The next step is to install the drives. Each drive is held in a tray, supporting both 2.5 inch and 3.5 inch drives, to which the drive is screwed into. To remove the drive tray, you simply lift the latch up and the drive trays slide out easily.
Having already started this project with a different Disk Array case, I already had four Western Digital WD20EARS 5400RPM 64MB 2TB Hard Drives. Before choosing a NAS device, prospective buyers should also go to the manufactures site and verify that the drives they wish to use are on the company’s supported drive list. To see the list of drives supported by QNAP go to their website.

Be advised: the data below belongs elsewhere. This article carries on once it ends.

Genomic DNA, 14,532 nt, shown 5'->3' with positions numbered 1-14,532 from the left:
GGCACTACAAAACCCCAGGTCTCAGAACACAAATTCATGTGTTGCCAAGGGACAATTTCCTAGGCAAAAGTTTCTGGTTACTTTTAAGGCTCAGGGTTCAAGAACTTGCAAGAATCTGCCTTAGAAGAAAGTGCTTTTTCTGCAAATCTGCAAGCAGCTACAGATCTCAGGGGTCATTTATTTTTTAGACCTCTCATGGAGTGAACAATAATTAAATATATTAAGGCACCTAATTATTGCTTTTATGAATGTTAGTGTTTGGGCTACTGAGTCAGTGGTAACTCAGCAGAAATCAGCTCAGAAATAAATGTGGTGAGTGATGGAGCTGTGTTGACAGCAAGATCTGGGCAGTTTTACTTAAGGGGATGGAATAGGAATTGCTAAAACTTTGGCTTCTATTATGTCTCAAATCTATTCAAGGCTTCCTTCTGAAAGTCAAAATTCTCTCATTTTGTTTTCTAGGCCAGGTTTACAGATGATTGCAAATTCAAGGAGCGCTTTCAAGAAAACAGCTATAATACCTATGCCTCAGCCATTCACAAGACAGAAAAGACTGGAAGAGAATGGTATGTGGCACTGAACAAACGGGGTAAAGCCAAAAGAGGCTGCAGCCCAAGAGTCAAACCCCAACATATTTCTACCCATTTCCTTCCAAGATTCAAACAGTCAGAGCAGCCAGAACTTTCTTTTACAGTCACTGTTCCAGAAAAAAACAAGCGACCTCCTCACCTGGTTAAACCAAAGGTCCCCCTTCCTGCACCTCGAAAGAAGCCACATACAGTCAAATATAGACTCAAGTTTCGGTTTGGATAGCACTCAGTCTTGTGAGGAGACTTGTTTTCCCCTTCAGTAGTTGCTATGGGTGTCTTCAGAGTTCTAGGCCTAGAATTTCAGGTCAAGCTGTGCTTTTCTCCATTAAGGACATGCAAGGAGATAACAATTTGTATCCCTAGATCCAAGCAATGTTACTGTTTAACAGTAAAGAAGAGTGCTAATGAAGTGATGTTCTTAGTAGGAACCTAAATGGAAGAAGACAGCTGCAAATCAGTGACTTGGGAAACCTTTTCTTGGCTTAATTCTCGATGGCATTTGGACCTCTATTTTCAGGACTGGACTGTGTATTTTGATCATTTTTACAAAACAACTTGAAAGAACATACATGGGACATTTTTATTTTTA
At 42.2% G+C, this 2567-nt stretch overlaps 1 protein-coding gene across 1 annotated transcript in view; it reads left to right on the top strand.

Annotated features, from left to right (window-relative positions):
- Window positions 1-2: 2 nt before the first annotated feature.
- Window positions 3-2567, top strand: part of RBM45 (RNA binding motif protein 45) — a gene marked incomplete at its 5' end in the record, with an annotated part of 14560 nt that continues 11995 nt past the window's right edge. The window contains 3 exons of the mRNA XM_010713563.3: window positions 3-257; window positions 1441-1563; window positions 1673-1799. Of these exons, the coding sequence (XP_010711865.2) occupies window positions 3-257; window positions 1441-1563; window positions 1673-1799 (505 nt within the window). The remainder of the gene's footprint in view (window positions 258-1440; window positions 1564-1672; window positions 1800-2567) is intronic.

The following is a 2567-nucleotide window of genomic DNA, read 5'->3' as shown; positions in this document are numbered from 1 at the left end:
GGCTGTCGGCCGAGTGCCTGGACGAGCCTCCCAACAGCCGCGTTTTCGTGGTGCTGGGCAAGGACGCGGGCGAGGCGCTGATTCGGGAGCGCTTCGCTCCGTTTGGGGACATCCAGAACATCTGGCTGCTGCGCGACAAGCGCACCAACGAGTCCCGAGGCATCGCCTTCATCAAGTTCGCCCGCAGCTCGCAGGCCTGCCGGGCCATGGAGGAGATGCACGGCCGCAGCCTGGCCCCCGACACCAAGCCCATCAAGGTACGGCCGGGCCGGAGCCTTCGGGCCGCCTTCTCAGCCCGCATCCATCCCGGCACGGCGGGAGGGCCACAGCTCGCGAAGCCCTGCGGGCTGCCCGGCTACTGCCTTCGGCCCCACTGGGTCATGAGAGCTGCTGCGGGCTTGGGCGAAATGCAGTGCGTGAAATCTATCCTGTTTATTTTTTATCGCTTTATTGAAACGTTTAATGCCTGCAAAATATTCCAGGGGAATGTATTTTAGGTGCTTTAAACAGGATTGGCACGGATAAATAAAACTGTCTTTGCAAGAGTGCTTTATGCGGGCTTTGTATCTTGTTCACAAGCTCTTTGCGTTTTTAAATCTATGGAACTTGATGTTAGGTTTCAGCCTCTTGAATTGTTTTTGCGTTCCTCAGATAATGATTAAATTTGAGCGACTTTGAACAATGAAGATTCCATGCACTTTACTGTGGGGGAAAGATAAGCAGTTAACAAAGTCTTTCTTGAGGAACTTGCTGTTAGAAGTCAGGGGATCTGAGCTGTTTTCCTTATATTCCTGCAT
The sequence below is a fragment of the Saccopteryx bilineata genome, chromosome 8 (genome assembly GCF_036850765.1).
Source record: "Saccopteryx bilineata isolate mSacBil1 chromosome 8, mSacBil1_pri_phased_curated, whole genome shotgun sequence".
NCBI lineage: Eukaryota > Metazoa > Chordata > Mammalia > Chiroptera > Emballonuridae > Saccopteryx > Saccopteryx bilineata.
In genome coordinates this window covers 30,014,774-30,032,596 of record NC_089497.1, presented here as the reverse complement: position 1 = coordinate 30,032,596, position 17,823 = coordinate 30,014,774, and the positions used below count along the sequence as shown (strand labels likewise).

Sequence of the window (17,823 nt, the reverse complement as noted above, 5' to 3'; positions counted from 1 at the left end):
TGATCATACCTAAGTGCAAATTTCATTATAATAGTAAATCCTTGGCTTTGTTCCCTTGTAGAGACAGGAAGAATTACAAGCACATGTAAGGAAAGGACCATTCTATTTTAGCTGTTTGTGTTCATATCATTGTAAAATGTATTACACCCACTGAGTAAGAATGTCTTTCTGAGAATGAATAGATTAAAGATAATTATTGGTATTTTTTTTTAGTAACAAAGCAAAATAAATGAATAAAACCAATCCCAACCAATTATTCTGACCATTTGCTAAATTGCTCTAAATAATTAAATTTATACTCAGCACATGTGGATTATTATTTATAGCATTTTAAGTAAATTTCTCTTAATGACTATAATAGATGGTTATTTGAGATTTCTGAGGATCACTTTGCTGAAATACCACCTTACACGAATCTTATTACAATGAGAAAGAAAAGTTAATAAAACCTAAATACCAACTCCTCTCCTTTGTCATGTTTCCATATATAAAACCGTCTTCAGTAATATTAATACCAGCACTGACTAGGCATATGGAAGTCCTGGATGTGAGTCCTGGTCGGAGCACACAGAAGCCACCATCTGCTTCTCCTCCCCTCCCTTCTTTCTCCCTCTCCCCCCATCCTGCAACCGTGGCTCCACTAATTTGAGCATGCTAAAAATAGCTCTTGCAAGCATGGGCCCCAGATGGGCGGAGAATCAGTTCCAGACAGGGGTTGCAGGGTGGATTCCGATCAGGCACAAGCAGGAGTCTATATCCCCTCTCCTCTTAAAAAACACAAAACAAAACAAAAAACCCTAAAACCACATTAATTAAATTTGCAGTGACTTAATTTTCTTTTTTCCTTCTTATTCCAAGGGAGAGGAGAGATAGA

I decided on a RAID 5 configuration for the hard drives, giving me the ability to have one drive failure, and a usable array size of almost 6TB. The QNAP TS-419P+ also supports RAID 0, 1, 5, 6, and JBOD.
QNAP has the ability to support RAID Expansions as well. If a user installs smaller hard drives, and wishes to upgrade the hard drives to a large size, the QNAP TS-419P+ supports on the fly migration, meaning the user does not have to copy the data off the array before installing the new drives. Currently the largest disks that QNAP supports are 2TB hard drives, but with the growing popularity of 3TB Drives, I could see a firmware upgrade coming in the future to allow the NAS to support the large hard drives.
Lets move on to configuring the device!